As of writing, the global cryptocurrency market capitalization is $1.7 trillion, swelling from 2022’s $871 billion. Bitcoin, the most popular among thousands of digital currencies, has a current market cap of $863 billion and an impressive 50 percent share of all the crypto in circulation today.
These are all huge numbers — but what does crypto market cap mean in the first place? Keep reading to find out.
What is a crypto market cap?
Cryptocurrency market capitalization refers to the total value of a specific asset or the entire market. When computing a specific crypto market cap, the formula is Current Price of Asset x Total Number of Assets in Circulation.
For instance, if Bitcoin’s current price is $44,082.70 and the circulating supply is 19,577,093. Then, we get a market cap of about $863 billion.
Note that this figure involves the total number of assets circulating in the market. This is different from the asset’s total supply. In the crypto world, some coins or tokens are not available for trade. For instance, they might not have been released yet. Or they could be locked or reserved.
The crypto market cap hinges on several factors. These include coin or token value, market trends and overall changes in sentiment. All of these could lead to upward or downward fluctuations.
Why is the crypto market cap important?
The good thing about the crypto market cap is that it offers people an objective insight into an asset’s performance. Think of the market cap of crypto as a snapshot of a specific asset’s stability. People view an asset as more established and stable when it has a larger market cap. On the other hand, smaller caps signal higher risk and potential reward.
In crypto, assets are typically categorized into three based on their market caps.
- Large-cap. Cryptocurrencies with a market cap exceeding $10 billion. Prime examples include Bitcoin, Ethereum and USD coins.
- Middle-cap. Cryptocurrencies with a market cap ranging between $1 billion and $10 billion. Some of the popular middle caps include Dogecoin and Cardano.
- Small-cap. Cryptocurrencies with a market cap below $1 billion. Immutable X and Axie Infinity are some examples.
Crypto market cap benefits
The crypto market cap is an important metric that helps traders and investors in many ways. Here are some.
1. It helps in assessing risk
Generally, cryptocurrencies with substantial market caps are viewed as less risky. They primarily cater to those who have more conservative investment strategies. Many beginners stick to these major assets because they are more stable. Conversely, smaller market cap coins may exhibit higher volatility. But while they present greater risks, they offer potentially more significant returns. People with a higher risk appetite are more comfortable dealing with such assets.
2. It indicates liquidity
For many investors, liquidity is a high priority. With enhanced liquidity, they can enjoy a more efficient trading experience and execute transactions without hassle and notable price differences. In crypto, digital currencies with higher market caps offer superior liquidity.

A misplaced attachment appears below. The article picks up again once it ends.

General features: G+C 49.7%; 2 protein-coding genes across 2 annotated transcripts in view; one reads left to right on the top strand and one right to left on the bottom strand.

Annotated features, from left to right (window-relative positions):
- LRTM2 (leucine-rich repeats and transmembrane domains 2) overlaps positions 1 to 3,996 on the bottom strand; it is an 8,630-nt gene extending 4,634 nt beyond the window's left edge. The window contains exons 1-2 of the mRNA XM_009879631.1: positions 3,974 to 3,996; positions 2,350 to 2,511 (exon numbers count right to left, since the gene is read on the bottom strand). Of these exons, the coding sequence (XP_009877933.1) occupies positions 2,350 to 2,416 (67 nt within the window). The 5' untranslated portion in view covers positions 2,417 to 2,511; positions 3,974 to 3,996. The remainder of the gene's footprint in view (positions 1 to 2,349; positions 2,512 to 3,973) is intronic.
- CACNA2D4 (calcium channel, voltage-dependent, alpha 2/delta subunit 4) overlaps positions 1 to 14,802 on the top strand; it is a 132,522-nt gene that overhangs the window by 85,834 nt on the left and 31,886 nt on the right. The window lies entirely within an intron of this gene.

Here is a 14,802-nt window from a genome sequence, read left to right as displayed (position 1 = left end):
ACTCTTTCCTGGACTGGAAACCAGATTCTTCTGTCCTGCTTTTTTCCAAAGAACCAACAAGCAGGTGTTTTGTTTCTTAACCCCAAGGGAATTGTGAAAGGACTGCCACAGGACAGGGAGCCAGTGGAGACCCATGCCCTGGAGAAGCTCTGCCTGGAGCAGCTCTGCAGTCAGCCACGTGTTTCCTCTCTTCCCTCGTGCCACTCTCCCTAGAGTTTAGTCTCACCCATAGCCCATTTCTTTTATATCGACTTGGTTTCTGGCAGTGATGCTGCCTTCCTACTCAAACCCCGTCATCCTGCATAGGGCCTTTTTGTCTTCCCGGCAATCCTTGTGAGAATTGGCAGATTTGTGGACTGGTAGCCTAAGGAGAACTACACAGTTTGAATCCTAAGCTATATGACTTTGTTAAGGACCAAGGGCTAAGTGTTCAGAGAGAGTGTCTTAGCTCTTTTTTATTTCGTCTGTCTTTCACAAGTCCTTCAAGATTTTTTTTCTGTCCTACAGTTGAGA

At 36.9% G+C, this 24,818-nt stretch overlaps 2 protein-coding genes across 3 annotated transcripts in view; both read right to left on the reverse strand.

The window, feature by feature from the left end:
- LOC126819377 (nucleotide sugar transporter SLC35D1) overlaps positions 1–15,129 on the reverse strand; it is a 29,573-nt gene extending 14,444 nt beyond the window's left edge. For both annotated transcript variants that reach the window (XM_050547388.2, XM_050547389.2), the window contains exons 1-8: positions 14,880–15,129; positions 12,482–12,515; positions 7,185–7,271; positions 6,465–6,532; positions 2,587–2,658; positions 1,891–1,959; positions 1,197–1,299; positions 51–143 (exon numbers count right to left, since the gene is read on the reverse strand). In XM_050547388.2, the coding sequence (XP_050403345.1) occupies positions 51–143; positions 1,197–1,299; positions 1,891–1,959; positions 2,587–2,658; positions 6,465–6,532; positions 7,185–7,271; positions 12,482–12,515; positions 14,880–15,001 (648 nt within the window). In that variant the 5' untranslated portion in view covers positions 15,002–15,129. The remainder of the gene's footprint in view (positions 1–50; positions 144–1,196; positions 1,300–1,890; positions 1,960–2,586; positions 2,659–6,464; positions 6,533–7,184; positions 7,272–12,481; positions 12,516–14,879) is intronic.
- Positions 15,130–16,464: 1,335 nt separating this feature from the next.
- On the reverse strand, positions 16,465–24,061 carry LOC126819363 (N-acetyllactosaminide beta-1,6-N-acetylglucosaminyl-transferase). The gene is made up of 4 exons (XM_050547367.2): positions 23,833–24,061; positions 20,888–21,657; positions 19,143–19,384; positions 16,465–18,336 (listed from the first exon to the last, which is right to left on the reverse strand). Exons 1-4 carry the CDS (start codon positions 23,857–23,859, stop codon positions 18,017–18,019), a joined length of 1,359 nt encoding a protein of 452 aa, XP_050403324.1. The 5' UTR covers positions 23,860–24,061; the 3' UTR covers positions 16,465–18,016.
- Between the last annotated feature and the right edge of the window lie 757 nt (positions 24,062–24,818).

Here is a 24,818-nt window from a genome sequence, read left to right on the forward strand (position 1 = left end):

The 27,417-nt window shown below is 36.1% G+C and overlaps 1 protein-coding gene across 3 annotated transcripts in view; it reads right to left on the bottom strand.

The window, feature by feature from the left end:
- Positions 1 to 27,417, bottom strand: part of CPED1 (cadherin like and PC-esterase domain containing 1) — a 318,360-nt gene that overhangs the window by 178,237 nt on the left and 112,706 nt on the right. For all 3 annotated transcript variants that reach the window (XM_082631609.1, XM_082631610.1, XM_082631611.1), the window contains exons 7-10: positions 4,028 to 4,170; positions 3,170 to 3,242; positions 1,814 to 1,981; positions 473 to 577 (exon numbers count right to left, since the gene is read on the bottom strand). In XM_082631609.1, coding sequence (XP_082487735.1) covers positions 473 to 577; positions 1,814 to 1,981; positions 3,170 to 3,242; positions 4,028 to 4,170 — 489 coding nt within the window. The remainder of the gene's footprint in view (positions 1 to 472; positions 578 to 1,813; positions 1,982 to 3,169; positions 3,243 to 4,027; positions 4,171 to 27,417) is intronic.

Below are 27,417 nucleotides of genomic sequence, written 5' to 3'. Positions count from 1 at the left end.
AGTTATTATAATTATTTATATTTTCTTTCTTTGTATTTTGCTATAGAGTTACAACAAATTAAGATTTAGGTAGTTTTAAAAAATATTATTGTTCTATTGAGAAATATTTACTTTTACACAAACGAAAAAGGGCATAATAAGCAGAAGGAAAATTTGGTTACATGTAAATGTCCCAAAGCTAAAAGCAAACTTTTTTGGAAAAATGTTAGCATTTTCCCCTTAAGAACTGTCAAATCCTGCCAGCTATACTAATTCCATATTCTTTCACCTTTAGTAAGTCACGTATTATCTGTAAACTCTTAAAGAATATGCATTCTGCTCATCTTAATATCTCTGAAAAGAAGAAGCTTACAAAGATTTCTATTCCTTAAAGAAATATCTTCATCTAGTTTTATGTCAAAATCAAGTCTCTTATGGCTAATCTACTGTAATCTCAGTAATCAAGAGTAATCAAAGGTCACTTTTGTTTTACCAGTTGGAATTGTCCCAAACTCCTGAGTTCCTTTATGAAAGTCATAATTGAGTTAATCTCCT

3. It’s a vital trend analysis tool
Buying and selling crypto entails a lot of monitoring. And one of the most essential metrics to watch out for is the crypto metric cap. Generally, a rising market cap signifies a bullish market sentiment. This is marked by increased investor optimism and heightened buying activities. On the other hand, a declining market cap indicates a bearish trend. In this scenario, investors potentially withhold or divest their crypto portfolio.
Disadvantages of solely relying on crypto market cap
Here’s a caveat: Crypto market shouldn’t be the sole basis for investment decisions. These are the drawbacks to consider.
1. It doesn’t capture the whole picture
Cryptocurrency prices and their respective market caps are known for their swift and unpredictable movements. Hence, depending solely on market cap as a decision-making driver isn’t wise. Investors must look into other crucial factors, such as adoption rate, use case, security and the underlying technology or solutions that the cryptocurrency developers provide.
2. It’s susceptible to price manipulation
Cryptocurrency assets with lower market caps are more susceptible to price manipulation. Since they have limited liquidity, bad actors can exert external influence to manipulate this market segment. One popular method is the pump-and-dump scheme. This tactic artificially inflates the value of an asset by disseminating fraudulent endorsements and exaggerated statements, impacting market sentiment.
The crypto market cap is a vital metric that depicts the total valuation of a specific cryptocurrency or the entire cryptocurrency market at a given point in time. Investors and traders use it to monitor trends, assess an asset’s stability and liquidity and make decisions. Nonetheless, solely relying on it has its share of drawbacks. A sound strategy entails looking into different factors to gain a more comprehensive understanding of a cryptocurrency’s potential and risks.
Disclaimer: This article offers general information. It’s not legal or financial advice. When making decisions, factor in legal implications and individual circumstances and consider consulting qualified professionals.
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